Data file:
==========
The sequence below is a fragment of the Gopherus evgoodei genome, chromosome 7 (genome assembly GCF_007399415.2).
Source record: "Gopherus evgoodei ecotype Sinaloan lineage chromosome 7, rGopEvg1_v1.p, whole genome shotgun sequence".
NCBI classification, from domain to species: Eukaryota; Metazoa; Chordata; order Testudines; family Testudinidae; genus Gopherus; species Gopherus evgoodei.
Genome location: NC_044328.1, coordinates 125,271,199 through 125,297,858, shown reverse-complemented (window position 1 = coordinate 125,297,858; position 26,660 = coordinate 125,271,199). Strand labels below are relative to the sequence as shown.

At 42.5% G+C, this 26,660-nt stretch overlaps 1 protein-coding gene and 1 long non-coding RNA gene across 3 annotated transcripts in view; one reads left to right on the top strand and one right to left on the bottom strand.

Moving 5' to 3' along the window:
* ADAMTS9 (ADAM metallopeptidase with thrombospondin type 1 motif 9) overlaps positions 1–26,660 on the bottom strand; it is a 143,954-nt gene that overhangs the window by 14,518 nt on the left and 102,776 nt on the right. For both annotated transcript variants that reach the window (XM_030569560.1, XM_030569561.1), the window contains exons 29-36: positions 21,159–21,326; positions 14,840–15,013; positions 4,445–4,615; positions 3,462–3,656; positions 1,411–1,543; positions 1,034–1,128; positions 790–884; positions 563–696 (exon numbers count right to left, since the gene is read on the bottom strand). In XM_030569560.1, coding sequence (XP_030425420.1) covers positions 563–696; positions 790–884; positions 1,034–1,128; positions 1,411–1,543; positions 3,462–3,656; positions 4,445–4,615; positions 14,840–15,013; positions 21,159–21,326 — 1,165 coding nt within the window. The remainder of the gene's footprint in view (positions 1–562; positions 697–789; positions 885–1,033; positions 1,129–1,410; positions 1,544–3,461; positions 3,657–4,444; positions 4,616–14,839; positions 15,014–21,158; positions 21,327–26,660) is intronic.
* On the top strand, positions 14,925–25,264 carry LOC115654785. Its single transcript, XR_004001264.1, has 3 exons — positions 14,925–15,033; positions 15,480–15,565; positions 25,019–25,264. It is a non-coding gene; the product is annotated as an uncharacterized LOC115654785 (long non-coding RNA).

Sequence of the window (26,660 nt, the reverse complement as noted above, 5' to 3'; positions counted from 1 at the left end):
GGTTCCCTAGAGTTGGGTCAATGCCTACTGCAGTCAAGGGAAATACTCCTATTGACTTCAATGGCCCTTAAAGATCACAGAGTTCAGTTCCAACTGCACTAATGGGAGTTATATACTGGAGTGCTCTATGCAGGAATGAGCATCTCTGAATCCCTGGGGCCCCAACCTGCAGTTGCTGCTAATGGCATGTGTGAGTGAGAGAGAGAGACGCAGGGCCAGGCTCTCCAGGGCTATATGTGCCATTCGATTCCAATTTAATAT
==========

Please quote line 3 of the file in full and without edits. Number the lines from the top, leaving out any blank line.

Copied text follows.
NCBI classification, from domain to species: Eukaryota; Metazoa; Chordata; order Testudines; family Testudinidae; genus Gopherus; species Gopherus evgoodei.